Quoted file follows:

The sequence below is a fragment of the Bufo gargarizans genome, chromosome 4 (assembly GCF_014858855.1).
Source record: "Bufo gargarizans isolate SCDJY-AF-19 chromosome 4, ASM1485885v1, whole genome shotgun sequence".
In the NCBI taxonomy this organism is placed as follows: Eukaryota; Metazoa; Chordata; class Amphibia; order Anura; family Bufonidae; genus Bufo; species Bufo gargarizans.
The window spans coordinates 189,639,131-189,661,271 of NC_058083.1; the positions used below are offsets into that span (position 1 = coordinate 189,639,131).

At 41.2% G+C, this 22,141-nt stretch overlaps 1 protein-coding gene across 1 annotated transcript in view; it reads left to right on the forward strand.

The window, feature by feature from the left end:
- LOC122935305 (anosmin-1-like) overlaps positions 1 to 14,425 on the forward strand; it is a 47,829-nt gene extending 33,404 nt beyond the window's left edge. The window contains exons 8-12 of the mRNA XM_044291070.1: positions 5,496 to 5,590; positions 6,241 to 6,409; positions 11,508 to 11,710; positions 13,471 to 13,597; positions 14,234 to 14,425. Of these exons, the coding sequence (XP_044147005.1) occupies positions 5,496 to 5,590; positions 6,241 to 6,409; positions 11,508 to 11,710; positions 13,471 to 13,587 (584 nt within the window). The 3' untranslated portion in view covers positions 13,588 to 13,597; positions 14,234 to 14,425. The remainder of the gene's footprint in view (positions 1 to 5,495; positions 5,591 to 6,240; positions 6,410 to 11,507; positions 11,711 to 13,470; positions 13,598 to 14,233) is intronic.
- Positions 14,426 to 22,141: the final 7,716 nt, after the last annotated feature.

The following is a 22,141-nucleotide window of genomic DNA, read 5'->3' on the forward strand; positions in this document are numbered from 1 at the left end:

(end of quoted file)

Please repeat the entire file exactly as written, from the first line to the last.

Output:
The sequence below is a fragment of the Bufo gargarizans genome, chromosome 4 (assembly GCF_014858855.1).
Source record: "Bufo gargarizans isolate SCDJY-AF-19 chromosome 4, ASM1485885v1, whole genome shotgun sequence".
In the NCBI taxonomy this organism is placed as follows: Eukaryota; Metazoa; Chordata; class Amphibia; order Anura; family Bufonidae; genus Bufo; species Bufo gargarizans.
The window spans coordinates 189,639,131-189,661,271 of NC_058083.1; the positions used below are offsets into that span (position 1 = coordinate 189,639,131).

At 41.2% G+C, this 22,141-nt stretch overlaps 1 protein-coding gene across 1 annotated transcript in view; it reads left to right on the forward strand.

The window, feature by feature from the left end:
- LOC122935305 (anosmin-1-like) overlaps positions 1 to 14,425 on the forward strand; it is a 47,829-nt gene extending 33,404 nt beyond the window's left edge. The window contains exons 8-12 of the mRNA XM_044291070.1: positions 5,496 to 5,590; positions 6,241 to 6,409; positions 11,508 to 11,710; positions 13,471 to 13,597; positions 14,234 to 14,425. Of these exons, the coding sequence (XP_044147005.1) occupies positions 5,496 to 5,590; positions 6,241 to 6,409; positions 11,508 to 11,710; positions 13,471 to 13,587 (584 nt within the window). The 3' untranslated portion in view covers positions 13,588 to 13,597; positions 14,234 to 14,425. The remainder of the gene's footprint in view (positions 1 to 5,495; positions 5,591 to 6,240; positions 6,410 to 11,507; positions 11,711 to 13,470; positions 13,598 to 14,233) is intronic.
- Positions 14,426 to 22,141: the final 7,716 nt, after the last annotated feature.

The following is a 22,141-nucleotide window of genomic DNA, read 5'->3' on the forward strand; positions in this document are numbered from 1 at the left end: